Firstly it's not January any more and the Radeon cards have had a severe price cut, leaving the £400 Matrix considerably more expensive than the competition. Secondly, for unfathomable reasons, the card just isn't that fast. We don't mean we don't understand why this card isn't so fast. After all we're all well aware of how much of an effect the silicon lottery can have and not all chips are created equal. It's perfectly possible that the GPU at the heart of this particular Matrix is just not very good. We know that. What we fail to understand is how a card designed for people on the leading edge of overclocking, people who demand the absolute very best and have a cylinder of LN2 to prove their point, that ASUS haven't taken the decision to cherry pick the GPUs.

What is the point of having amazing voltage tweaking options if the GPU tops out at a meagre 1200MHz? It's not even as if the performance of the card is helped by the greatly increased power phases or enormous cooler. The reference PowerColor card we tested had a lower clock and generally matched the Matrix in performance terms, and the Gigabyte Windforce was cooler, overclocked further, and performed better. It's like the logo on the side which changes colour according to the GPU loading. Why produce something capable of the main colours people build systems in, and then use it to demonstrate something people don't care about? If the card is capable of changing them, why not give us control of that colour to match our system. For £400 we want it to blend in to our colour choice, not stand out against it.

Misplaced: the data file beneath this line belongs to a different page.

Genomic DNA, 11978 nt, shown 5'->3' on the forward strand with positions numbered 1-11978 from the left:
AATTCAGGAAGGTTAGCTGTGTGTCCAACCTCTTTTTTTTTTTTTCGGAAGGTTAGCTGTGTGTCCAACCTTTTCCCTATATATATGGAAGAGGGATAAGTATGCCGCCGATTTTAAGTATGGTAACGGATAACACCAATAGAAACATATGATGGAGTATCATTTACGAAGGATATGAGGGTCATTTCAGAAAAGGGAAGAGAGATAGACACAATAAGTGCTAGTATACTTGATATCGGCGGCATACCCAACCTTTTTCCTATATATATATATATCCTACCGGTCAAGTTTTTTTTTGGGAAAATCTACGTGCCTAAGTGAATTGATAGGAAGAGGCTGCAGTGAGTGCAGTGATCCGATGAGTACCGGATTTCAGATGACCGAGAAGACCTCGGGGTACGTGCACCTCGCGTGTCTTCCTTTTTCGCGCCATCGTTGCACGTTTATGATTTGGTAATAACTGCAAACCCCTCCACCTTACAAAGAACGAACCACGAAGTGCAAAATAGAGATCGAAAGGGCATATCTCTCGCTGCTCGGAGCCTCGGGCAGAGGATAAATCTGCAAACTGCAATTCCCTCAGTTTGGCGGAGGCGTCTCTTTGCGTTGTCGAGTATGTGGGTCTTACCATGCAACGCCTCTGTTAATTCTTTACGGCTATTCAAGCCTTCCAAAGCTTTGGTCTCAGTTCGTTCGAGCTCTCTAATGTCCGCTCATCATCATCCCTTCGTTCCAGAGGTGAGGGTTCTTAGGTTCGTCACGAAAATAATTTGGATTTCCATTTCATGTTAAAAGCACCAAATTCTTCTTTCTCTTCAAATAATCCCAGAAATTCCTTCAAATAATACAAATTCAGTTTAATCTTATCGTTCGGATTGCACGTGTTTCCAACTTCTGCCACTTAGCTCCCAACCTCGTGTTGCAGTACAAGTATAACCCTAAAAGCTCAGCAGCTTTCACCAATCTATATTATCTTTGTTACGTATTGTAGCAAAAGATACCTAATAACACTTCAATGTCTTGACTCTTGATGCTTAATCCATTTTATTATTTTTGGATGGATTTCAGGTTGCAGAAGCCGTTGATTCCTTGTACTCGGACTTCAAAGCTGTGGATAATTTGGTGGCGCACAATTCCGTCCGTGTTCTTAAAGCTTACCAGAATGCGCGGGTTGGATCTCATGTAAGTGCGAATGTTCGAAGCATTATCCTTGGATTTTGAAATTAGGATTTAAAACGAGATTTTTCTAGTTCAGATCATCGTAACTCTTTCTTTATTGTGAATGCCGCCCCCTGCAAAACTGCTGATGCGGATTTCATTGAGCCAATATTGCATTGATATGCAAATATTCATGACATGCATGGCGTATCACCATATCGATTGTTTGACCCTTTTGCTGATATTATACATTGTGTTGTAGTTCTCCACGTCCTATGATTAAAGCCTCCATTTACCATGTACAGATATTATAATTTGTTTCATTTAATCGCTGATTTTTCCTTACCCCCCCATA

Thankfully for ASUS the news isn't all bad, although all of the positives are due to the wonderful underlying Tahiti XT core, rather than anything in particular that the Matrix has to offer. The HD7970 is still a brilliant card, and still a fantastic option for anyone who wants to game at high detail settings and high resolution. But the Matrix itself is disappointing. The cooler is a triple-slot but doesn't give any obvious benefits when compared to any dual-slot solutions. The voltage options and power phases are best in class, but they don't help us reach new heights. It's had all the bells and whistles thrown at it without any consideration placed on ensuring that the GPU at the heart of the card is carefully selected to make the best use of those bells and whistles.

Because the underlying GPU is still excellent, it has to win our Bronze award. Just get a standard model though, as all these frippery is meaningless until ASUS cherry pick the GPUs.

     

Thanks to ASUS for providing the HD7970 Matrix Platinum for review. Discuss our findings in the OC3D Forums.